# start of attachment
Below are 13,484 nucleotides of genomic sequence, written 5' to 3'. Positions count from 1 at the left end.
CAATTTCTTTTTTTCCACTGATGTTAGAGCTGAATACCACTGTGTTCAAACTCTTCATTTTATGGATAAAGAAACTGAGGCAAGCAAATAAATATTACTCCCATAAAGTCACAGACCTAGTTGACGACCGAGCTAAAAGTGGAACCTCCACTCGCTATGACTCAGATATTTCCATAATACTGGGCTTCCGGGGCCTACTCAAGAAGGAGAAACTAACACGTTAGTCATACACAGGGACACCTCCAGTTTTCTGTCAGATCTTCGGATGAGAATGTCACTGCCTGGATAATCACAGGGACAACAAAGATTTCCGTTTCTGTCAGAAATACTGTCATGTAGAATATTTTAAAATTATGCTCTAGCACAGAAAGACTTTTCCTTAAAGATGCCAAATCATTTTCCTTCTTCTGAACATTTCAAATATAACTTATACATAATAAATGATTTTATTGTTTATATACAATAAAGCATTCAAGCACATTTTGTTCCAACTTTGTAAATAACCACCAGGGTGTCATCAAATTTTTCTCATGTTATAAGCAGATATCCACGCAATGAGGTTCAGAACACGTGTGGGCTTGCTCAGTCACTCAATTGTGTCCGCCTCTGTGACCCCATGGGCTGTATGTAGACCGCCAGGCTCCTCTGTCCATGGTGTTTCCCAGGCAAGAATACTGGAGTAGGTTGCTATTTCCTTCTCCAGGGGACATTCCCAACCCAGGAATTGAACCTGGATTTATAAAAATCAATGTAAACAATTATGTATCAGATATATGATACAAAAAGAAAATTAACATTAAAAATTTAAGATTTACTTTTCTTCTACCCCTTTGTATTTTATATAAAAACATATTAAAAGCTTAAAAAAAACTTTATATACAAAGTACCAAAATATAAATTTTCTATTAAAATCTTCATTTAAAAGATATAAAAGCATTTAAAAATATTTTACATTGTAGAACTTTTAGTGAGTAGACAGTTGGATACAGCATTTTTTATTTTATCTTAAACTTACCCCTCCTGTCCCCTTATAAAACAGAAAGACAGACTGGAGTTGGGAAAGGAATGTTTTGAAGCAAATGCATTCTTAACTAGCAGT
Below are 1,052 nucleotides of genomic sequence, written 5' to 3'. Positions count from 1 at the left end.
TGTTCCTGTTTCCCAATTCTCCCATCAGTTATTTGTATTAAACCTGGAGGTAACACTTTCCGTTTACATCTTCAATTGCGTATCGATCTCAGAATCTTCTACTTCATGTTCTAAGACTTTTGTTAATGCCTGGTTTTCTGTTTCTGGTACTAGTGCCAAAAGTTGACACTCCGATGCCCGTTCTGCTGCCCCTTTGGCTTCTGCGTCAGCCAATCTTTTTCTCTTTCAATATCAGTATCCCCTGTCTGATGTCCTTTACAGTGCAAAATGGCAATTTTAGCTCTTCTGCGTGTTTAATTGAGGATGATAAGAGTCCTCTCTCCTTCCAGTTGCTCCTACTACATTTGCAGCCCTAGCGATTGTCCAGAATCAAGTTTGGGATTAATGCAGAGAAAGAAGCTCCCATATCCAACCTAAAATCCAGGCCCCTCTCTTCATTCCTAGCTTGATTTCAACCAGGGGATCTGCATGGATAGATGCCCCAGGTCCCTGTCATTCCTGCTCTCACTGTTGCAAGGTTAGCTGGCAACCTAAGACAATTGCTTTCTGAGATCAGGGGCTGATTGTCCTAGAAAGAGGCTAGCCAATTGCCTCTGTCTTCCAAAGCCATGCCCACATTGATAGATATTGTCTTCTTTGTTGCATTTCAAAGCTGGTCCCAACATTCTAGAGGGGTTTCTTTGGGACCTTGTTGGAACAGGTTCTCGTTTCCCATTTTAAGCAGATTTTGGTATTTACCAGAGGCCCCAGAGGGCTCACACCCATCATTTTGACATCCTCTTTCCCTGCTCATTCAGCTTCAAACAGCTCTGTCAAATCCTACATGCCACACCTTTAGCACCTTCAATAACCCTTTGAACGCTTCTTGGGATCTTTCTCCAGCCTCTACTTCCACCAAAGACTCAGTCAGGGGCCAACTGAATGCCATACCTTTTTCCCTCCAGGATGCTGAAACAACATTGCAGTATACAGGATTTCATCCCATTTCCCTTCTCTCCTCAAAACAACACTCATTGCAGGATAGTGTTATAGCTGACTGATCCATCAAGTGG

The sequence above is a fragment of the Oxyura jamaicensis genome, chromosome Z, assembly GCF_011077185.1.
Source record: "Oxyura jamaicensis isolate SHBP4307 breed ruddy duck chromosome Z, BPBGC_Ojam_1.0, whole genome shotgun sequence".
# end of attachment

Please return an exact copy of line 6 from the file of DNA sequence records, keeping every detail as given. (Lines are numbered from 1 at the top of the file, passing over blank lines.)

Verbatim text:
Source record: "Oxyura jamaicensis isolate SHBP4307 breed ruddy duck chromosome Z, BPBGC_Ojam_1.0, whole genome shotgun sequence".